Hazards and hazard controls for non-workers
Many construction sites cannot completely exclude non-workers. Road construction sites must often allow traffic to pass through. This places non-workers at some degree of risk.
Road construction sites are blocked off and traffic is redirected. The sites and vehicles are protected by signs and barricades. However, sometimes even these signs and barricades can be a hazard to vehicle traffic. For example, improperly designed barricades can cause cars that strike them to roll over or even be thrown into the air. Even a simple safety sign can penetrate the windshield or roof of a car if it strikes from certain angles.
The majority of deaths in construction are caused by hazards relating to construction activity. However, many deaths are also caused by non construction activities, such as electrical hazards.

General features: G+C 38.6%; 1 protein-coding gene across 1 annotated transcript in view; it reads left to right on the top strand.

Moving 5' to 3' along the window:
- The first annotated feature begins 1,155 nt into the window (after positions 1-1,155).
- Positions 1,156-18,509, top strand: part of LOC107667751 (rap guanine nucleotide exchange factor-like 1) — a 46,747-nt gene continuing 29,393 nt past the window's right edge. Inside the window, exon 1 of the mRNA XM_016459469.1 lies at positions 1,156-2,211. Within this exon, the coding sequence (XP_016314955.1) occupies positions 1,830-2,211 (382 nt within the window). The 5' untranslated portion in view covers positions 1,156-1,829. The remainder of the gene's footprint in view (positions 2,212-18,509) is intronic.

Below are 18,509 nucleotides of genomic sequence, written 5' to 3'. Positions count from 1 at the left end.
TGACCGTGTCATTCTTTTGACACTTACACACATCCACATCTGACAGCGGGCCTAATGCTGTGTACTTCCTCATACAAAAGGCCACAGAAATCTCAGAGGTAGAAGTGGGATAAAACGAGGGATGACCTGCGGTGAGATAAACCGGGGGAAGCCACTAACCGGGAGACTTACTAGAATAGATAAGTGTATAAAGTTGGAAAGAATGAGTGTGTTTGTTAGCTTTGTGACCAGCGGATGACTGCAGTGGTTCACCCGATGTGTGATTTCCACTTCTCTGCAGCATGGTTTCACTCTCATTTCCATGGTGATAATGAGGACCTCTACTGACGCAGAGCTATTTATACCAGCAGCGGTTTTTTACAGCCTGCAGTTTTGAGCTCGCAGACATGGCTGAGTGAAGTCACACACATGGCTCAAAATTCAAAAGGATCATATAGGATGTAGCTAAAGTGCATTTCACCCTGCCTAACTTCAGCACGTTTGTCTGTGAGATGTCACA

In Europe, the European Agency for Safety and Health at Work coordinates actions at the EU and national levels and the Directorate-General for Employment, Social Affairs and Inclusion is responsible for regulation at the EU level.
Under European Union Law, there are European Union Directives in place to protect workers, notably Directive 89/391 (the Framework Directive) and Directive 92/57 (the Temporary and Mobile Sites Directive). This legislation is transposed into the Member States and places requirements on employers (and others) to assess and protect workers health and safety.
In the United Kingdom, the Health and Safety Executive (HSE) is responsible for standards enforcement, while in Northern Ireland, the Health and Safety Executive for Northern Ireland (HSENI) is responsible. In Ireland, the Health and Safety Authority (HSA) is responsible for standards and enforcement.